www.thesportster.com

10 2000s Wrestlers WWE Expected To Be A-Listers

What an important decade this was in WWE's history. Vince McMahon saw the company thriving at a new level at the peak of the Attitude Era, but he knew change was coming. Wrestling mimics society, and the edgy content was no longer the style. WWE changed their approach to presenting the show and they needed new stars. Steve Austin retiring and The Rock leaving for Hollywood would see WWE try out new talents in big roles.

RELATED: 10 Disappointing Attitude Era Wrestlers WWE Expected To Be A-Listers

Some of the bigger success stories of the decade would see Brock Lesnar, John Cena, Batista and Randy Orton thrive as main eventers. However, not all planned future main eventers would have a future at the top of the pecking order. Let's take a look at the names that either fell just short of the goal or flopped completely.

10 John Morrison

John Morrison is rumored to be returning to WWE soon and he may have the chance to finally reach the top level. WWE viewed Morrison as a future main eventer after splitting up MNM and pushing him in memorable matches against Jeff Hardy.

RELATED: 5 ECW Champions That Are Still Wrestling (& 5 That Are Surprisingly Retired)

Morrison came close to the top when feuding with The Miz over the WWE Championship, but he fell right back down the card. WWE eventually saw Morrison leave to chase other projects, after realizing he was not going to have a top spot.

9 Heidenreich

Via: 411Mania

The size, look and intensity of Heidenreich made him a top prospect for WWE when starting on the main roster. Heidenreich had a strange introduction with Michael Cole. However, the push would become more stable when he entered a feud with The Undertaker.

WWE often tested the larger prospects in feuds with Undertaker, to see if they had what was needed to rise to the top. Heidenreich did not impress in his matches against Undertaker and eventually turned face. A short run as the new Legion of Doom with Animal was his final chance, before WWE gave up on him forever.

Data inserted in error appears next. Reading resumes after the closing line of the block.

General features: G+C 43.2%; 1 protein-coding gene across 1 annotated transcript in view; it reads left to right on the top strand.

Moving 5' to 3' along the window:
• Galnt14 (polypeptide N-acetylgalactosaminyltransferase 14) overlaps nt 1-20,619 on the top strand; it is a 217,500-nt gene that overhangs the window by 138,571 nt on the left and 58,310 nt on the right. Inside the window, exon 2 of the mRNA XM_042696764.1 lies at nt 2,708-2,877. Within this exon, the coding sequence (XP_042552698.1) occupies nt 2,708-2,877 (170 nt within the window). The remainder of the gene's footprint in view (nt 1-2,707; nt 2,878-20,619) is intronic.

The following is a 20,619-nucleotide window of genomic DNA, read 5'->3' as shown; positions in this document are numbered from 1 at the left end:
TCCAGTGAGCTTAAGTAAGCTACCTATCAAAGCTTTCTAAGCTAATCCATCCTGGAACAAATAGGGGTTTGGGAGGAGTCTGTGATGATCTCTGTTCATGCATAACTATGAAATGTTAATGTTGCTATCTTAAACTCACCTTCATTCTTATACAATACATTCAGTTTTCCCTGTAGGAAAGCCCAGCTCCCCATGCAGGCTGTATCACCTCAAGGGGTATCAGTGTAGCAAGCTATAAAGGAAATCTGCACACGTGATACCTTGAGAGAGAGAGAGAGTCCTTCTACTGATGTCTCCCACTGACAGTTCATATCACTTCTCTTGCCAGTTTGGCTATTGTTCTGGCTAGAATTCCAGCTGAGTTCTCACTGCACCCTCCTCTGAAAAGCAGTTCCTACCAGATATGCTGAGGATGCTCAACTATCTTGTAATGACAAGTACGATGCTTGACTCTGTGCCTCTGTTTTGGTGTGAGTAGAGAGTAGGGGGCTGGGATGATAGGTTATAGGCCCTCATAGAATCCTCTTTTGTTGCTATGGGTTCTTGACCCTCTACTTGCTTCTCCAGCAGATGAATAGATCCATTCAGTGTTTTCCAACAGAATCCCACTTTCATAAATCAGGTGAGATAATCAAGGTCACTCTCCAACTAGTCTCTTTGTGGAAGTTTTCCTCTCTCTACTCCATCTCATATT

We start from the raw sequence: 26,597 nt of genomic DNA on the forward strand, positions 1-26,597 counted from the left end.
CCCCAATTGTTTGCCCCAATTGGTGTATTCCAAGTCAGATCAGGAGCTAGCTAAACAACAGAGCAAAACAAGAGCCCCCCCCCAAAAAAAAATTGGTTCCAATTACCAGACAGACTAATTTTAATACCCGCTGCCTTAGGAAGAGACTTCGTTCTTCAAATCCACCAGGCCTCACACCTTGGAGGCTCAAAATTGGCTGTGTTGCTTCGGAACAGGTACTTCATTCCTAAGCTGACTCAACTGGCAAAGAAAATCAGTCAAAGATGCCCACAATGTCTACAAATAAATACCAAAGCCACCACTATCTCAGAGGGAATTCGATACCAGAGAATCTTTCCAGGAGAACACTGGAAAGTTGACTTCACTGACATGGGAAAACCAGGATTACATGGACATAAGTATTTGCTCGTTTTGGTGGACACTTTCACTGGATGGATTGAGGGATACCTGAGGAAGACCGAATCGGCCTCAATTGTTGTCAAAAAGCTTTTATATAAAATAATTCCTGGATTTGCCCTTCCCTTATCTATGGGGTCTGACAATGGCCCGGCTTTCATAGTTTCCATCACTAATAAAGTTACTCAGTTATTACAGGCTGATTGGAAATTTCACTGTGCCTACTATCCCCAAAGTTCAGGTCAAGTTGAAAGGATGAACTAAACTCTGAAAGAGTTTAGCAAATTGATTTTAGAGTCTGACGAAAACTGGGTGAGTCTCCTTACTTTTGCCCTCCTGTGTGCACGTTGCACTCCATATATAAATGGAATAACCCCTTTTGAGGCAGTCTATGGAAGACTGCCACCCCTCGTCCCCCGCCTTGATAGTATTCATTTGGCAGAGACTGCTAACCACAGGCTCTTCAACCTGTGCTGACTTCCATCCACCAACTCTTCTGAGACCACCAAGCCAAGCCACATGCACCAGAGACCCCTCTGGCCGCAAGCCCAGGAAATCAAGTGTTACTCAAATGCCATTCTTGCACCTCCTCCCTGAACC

8 Mr. Kennedy

The early push of Mr. Kennedy worked perfectly, as he found credibility by defeating former world champions like Booker T, Eddie Guerrero and Rey Mysterio. Kennedy had a unique presentation with his own ring introductions, setting him apart early on.

WWE tried to make him an A-List main eventer multiple times, but something always got in the way. Kennedy dealt with injuries and suspensions any time he was on the verge of breaking out. It was never meant to be, sadly, and Kennedy was released faster than expected due to backstage issues.

7 Vladimir Kozlov

WWE tried to make Vladimir Kozlov a top heel right away, placing him in matches with the likes of Triple H and Jeff Hardy. Kozlov never came off as a legitimate threat against such top names in the eyes of the fans. WWE slowed down his push after a few WWE Championship match losses.

Kozlov would be moved down into the lower card, in a comedic gimmick with Santino as his tag team partner. The run of Kozlov was a huge disappointment and WWE eventually released him, realizing he would never hit the upper card.

6 Scott Steiner